The Colorado Supreme Court has granted certiorari on whether the Court of Appeals:

1.erred by concluding that a common interest community's declaration encumbered the entire undeveloped property at the time of filing, even though the record owner of the undeveloped property was not the party who signed or recorded the declaration;

2. properly determined that a non-owner's signature on the declaration was legally sufficient to encumber the Property, where all of the Developer Entities controlled by the same individual were acting in concert and intended to subject the entire Property to the declaration; and

3. erred in concluding that the district court's equitable reformation of the declaration was unnecessary and erroneous.4

Easement Requirements

Turning from association covenants to association easements, Kroesen v. Shenandoah Homeowners Ass'n5 examined what it takes to meet the requirements of both common law and the Colorado Common Interest Ownership Act (CCIOA)6 to create an easement.

In Kroesen, a developer divided a property into two subdivisions, Shenandoah (created in 1989) and Highlands (created in 1994), by recording declarations for each. The developer also recorded plats that depicted two roads, Blue Ridge Road and Colonial Road, portions of which follow the boundary between the two subdivisions. The plats also created an alleged easement (Subject Easement) that purportedly allowed owners in the Highlands to access their properties over the roads. The amendments to the Shenandoah plat that took place before 1994 referred to the Subject Easement in general terms such as an "access road easement."7 None of the pre-1994plats describe "adjacent subdivisions" with specificity.8

The developer established a homeowners' association for each subdivision. The developer later filed another plat that created new tracts within Highlands, including Tracts A and B. A subsequent owner of Tracts A and B recorded a plat consolidating them into Tract AB. Tract AB is adjacent to Shenandoah and abuts Blue Ridge Road.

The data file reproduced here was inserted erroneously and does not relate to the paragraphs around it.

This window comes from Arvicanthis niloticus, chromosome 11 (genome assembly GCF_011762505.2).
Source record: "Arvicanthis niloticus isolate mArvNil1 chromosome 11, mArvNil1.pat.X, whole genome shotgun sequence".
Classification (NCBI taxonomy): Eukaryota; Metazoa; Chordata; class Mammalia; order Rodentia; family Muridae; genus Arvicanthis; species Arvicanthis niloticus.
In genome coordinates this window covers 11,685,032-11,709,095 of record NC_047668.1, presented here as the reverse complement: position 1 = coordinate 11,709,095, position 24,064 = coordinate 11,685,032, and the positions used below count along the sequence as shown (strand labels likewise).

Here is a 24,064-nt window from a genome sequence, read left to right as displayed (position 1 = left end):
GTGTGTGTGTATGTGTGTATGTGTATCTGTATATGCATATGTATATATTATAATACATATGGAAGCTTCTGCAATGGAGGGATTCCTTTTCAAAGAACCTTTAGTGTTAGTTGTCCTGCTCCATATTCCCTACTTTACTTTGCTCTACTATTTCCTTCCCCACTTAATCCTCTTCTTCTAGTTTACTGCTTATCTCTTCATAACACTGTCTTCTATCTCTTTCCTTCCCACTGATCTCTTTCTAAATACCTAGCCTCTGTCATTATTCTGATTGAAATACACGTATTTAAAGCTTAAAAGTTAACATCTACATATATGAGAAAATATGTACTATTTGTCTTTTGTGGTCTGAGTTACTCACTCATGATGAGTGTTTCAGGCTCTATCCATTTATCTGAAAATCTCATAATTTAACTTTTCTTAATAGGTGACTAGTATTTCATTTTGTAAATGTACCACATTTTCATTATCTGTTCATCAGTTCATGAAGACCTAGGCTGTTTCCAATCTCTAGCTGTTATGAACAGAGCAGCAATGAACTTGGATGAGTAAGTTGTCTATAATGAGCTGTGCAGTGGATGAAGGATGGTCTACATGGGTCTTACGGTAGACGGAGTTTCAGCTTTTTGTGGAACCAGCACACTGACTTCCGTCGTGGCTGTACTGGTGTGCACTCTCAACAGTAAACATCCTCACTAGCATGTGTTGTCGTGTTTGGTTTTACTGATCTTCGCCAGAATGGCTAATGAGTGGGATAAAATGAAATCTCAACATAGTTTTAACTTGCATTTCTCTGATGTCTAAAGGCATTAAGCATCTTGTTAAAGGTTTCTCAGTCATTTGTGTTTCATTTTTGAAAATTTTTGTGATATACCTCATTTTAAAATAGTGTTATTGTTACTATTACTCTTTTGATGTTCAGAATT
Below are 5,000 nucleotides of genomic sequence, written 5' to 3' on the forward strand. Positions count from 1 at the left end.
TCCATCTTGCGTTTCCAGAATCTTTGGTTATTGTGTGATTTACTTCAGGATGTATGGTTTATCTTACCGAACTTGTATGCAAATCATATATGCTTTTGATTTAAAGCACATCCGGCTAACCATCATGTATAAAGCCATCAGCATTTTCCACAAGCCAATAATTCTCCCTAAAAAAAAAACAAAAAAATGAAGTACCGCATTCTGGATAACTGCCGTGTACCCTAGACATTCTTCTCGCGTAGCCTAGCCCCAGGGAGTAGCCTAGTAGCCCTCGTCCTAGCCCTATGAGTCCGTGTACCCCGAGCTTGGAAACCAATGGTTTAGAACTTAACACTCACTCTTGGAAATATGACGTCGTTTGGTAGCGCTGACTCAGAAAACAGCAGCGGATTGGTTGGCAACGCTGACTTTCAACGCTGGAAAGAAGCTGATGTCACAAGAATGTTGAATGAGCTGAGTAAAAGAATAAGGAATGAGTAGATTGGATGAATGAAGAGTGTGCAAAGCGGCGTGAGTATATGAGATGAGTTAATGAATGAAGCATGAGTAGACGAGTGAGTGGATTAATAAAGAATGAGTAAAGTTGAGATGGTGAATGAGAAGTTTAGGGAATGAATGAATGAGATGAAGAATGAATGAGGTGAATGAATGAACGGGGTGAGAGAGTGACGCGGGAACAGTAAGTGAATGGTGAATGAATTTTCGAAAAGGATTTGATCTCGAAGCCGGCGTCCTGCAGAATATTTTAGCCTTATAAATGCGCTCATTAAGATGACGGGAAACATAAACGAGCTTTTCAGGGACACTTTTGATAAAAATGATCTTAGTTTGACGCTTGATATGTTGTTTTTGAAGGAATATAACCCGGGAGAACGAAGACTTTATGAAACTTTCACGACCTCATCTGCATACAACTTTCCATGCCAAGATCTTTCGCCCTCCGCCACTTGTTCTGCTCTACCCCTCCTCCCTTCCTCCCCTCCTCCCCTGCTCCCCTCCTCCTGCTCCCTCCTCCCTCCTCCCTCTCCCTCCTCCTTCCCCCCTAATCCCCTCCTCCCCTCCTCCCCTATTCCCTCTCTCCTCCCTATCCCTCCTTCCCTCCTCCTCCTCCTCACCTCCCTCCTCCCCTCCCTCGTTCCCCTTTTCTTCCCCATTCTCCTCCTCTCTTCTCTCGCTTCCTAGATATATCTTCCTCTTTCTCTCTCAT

Before Tracts A and B were consolidated, the Shenandoah HOA board of directors approved an easement over Blue Ridge Road to benefit Tract A, but no recorded document reflects the board's approval of the Subject Easement. The HOA members did not ratify the board's approval of the easement or otherwise authorize an easement to benefit Tract AB.

The Kroesens purchased Tract AB from the former owner in 1999 and signed a contract to sell it in 2015. Before the closing, however, the president of the Shenandoah HOA board of directors told the Kroesens' real estate agent that the owners of Tract AB had no right to use either road to access the property. The purchasers refused to close on the property after learning of the easement issue.

The Kroesens brought claims against the Shenandoah HOA and its board of directors' president (collectively, defendants) for (1) a declaratory judgment that the owners of Tract AB have an easement over the roads, (2) a permanent injunction enjoining the Shenandoah HOA from interfering with their access to Tract AB over the roads, (3) an award of their expenses and lost profits for intentional interference with their purchase contract, and (4) damages for slander of title from the HOA statement that there was no easement.

The district court granted summary judgment for the Kroesens on their declaratory judgment claim. After a bench trial, the court awarded the Kroesens damages on the intentional interference with contract claim to compensate them for their inability to sell the property pending litigation, but it did not award them lost profits. The court resolved the slander of title claim against the Kroesens because they had not proved the element of malice. The permanent injunction was dismissed.

On appeal, defendants argued that under common law principles, the plats amending the declaration for Shenandoah Subdivision did not contain sufficient specificity to create an easement over the roads benefiting Tract AB. The amendments to the declaration for Shenandoah Subdivision describe the nature of the easement with reasonable certainty. The plats also provide reasonable certainty as to the identity of the servient estate, Shenandoah Subdivision, where the roads are located. The Court of Appeals determined that although the description in the plats amending the declaration for the Shenandoah Subdivision of "'adjacent subdivisions, and future subdivisions' is a thin description of a dominant estate,"9 the language is sufficient given the circumstances surrounding the easement's creation, the purpose for which the easement was created, and the record notice in Shenandoah Subdivision's chain of title describing the easement, which places good faith purchasers of tracts in Shenandoah Subdivision on notice of the easement. Therefore, under the common law test for creating...